Acclaimed Actor Albert Finney Dies at Age 82
It is with great sadness that ComingSoon.net is bringing word (via Variety) that legendary English actor and five-time Oscar nominee Albert Finney has passed away at age 82 after a short battle with a chest infection. Finney’s family said in a statement that he “passed away peacefully after a short illness with those closest to him by his side.”
Born in England May 9, 1936, Finney began his career as a Shakespearian theater actor before transitioning to films in 1960’s The Entertainer. He became a known quantity after his title role as the rascal Tom Jones, which became 1963’s Best Picture winner and earned him the first of his five Oscar nods. After this the stardom-averse Finney focused more on stage work for many years, though he did co-star with Audrey Hepburn in the hit romantic comedy Two for the Road.
His next triumph saw him embody Agatha Christie’s iconic Belgian detective Hercule Poirot in 1974’s star-studded Murder on the Orient Express. Although he earned an Oscar nod and was Christie’s favorite actor to play the character, Finney passed on reprising the part in Death on the Nile and subsequent Poirot features, passing the torch to Peter Ustinov. He would, however, work with Orient Express director Sidney Lumet again on the filmmaker’s final movie Before the Devil Knows You’re Dead in 2007.
Finney co-starred in Ridley Scott’s 1977 directorial debut The Duelists, and worked with the director again three decades later on 2006’s A Good Year. He dipped his toe into the horror genre with 1981’s Wolfen, an unconventional werewolf film where he played the lead role of a burnt-out New York cop. Finney earned his third Best Actor in a Leading Role Oscar nomination playing an aging actor in the 1983 stage adaptation The Dresser, opposite Tom Courtenay. He worked with John Huston on 1982’s hit musical Annie as Daddy Warbucks, and then again with the director as an alcoholic in 1984’s Under the Volcano, earning him another Oscar nomination.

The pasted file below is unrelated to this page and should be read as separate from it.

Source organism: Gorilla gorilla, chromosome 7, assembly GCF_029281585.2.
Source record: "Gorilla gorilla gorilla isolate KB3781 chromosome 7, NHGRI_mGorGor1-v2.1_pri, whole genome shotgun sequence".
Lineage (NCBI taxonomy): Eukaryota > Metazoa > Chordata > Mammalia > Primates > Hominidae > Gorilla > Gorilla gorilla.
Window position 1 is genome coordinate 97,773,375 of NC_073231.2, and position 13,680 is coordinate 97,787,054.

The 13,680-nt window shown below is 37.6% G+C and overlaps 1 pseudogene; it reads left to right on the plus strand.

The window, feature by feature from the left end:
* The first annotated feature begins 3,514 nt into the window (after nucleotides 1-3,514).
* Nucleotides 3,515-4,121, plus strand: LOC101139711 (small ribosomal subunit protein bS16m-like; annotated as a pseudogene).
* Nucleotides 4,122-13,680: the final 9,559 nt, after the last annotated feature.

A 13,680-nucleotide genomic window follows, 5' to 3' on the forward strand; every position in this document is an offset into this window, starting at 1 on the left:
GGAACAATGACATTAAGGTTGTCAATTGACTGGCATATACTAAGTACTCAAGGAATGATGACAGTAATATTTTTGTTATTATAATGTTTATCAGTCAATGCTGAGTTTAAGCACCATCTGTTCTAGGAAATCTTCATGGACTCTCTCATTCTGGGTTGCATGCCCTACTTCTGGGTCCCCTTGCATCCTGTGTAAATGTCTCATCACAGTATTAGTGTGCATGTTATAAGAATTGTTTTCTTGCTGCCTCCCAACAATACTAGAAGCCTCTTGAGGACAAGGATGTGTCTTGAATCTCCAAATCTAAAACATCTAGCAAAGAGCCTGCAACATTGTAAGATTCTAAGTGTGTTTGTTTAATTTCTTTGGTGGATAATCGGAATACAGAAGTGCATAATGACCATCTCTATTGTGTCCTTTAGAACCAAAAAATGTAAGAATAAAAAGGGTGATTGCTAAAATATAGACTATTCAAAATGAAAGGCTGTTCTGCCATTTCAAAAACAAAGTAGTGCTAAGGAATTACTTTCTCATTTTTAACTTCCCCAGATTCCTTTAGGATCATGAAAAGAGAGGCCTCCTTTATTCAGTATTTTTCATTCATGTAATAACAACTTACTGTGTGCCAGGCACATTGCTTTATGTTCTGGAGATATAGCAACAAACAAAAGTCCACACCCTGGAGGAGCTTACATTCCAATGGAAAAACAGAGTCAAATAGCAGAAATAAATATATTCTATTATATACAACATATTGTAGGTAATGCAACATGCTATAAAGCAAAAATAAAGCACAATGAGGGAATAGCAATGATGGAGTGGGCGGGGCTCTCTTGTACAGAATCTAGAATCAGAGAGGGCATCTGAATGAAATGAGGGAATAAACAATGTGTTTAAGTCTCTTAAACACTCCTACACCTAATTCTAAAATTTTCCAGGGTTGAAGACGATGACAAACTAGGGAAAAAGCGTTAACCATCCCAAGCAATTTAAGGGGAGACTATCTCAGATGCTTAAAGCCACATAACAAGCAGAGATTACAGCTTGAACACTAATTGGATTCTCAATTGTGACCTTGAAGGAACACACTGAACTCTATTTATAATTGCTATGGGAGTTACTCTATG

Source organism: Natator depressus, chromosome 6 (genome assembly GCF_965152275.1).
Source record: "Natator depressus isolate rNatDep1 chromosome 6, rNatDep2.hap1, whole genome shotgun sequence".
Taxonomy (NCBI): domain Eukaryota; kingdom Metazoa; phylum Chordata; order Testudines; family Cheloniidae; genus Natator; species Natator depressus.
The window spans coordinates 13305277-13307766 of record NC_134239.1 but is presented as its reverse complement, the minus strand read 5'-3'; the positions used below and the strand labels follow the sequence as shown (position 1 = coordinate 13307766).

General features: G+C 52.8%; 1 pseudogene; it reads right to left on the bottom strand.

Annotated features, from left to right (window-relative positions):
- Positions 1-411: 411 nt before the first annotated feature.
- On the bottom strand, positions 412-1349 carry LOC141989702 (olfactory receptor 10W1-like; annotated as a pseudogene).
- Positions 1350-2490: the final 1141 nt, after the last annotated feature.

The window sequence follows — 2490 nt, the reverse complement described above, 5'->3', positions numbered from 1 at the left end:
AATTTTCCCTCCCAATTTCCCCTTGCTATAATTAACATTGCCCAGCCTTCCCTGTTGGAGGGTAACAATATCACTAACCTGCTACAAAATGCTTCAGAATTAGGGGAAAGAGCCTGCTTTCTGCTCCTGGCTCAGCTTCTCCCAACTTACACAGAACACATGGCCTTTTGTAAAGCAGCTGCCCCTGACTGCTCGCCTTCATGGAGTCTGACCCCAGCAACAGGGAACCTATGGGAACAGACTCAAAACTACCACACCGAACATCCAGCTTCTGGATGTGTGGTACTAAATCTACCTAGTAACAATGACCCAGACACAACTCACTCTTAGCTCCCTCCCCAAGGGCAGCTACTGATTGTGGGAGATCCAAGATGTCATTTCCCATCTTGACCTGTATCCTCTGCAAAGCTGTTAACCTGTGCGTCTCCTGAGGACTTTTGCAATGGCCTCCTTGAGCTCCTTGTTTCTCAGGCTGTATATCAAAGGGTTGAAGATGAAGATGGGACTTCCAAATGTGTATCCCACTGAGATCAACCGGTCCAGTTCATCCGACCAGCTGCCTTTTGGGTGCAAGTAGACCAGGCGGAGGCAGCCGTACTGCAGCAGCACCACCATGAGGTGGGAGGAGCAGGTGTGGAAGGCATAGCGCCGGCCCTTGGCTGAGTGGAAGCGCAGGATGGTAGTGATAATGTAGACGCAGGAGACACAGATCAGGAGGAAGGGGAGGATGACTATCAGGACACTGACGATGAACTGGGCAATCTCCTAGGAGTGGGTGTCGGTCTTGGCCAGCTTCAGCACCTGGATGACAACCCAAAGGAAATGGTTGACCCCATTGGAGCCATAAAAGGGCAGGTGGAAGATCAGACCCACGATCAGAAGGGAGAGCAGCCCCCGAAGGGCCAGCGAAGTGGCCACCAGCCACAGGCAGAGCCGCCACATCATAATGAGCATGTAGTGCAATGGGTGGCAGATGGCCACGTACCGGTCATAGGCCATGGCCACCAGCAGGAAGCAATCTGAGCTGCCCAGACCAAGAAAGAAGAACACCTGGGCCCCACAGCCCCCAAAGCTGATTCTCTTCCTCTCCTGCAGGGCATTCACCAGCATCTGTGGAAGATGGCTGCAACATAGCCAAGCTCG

Finney’s most memorable role of the 1990’s was his tough portrayal of an Irish mob boss in the Coen Brothers masterpiece Miller’s Crossing, a last-minute replacement after the death of the originally-cast Trey Wilson. He also earned praise for his role in A Man of No Importance as a gay bus conductor in 1960’s Dublin.
The 2000s saw Finney spark a short run with filmmaker Steven Soderbergh, first as a shifty lawyer opposite Julia Roberts in 2000’s Erin Brockovich (earning his fifth Oscar nod), then as the White House Chief of Staff in that same year’s Traffic. Both films were nominated for Best Picture. He also played the small but crucial role as Gaspar LeMarc in Soderbergh’s hit sequel Ocean’s Twelve.
He worked with filmmaker Tim Burton twice also, the first time as the yarn-spinning main character in Big Fish, sharing the part with Ewan McGregor as a younger version. He also voiced a role in Burton’s animated Corpse Bride.
Finney capped his career in two big spy franchises. He played Dr. Albert Hirsch, the founder of the Treadstone program, in both The Bourne Ultimatum and The Bourne Legacy. He followed that up with a memorable turn as Kincade, a father figure to James Bond in the blockbuster Skyfall, which would ultimately be his final screen role.
Here are some of the first online reactions to Albert Finney’s death on social media…
(Photo Credit: Getty Images)